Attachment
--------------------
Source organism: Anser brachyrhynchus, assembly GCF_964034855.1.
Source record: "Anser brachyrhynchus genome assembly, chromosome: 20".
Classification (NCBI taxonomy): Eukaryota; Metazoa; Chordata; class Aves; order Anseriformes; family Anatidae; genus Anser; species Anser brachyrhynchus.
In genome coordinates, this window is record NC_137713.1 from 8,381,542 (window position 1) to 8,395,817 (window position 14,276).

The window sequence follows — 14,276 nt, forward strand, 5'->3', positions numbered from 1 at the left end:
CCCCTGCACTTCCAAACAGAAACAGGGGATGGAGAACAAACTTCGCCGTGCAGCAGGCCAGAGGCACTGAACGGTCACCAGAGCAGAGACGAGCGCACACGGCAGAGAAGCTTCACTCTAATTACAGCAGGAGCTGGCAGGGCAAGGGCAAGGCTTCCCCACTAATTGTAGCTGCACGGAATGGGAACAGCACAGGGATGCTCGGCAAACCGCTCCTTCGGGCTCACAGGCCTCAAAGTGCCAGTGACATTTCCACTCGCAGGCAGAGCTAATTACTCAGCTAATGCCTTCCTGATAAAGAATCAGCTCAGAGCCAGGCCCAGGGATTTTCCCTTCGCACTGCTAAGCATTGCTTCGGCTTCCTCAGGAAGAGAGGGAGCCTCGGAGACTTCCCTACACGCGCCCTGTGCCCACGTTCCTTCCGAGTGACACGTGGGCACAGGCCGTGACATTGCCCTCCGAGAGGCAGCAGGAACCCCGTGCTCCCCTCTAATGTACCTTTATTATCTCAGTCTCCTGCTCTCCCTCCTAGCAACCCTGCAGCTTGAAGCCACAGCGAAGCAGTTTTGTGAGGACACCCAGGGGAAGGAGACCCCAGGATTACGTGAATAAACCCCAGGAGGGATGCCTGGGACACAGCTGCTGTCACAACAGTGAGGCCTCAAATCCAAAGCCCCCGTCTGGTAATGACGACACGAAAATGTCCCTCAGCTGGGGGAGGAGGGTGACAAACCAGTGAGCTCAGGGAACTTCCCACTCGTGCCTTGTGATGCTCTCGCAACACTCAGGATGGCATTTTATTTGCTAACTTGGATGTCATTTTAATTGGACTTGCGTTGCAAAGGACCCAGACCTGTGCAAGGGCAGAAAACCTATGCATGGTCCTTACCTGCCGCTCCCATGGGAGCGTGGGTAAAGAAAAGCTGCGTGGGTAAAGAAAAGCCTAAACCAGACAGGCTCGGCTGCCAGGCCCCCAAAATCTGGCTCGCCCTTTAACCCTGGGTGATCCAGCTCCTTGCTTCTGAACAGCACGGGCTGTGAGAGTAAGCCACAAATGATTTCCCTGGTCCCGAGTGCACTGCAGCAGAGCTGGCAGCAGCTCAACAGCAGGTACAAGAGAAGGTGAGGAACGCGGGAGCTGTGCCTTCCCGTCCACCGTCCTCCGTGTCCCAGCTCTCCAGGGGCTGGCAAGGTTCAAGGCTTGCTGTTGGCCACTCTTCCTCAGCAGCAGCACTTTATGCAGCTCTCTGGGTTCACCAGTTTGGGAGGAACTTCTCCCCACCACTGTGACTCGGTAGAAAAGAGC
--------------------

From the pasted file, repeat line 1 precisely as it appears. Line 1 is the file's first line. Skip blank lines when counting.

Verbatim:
Source organism: Anser brachyrhynchus, assembly GCF_964034855.1.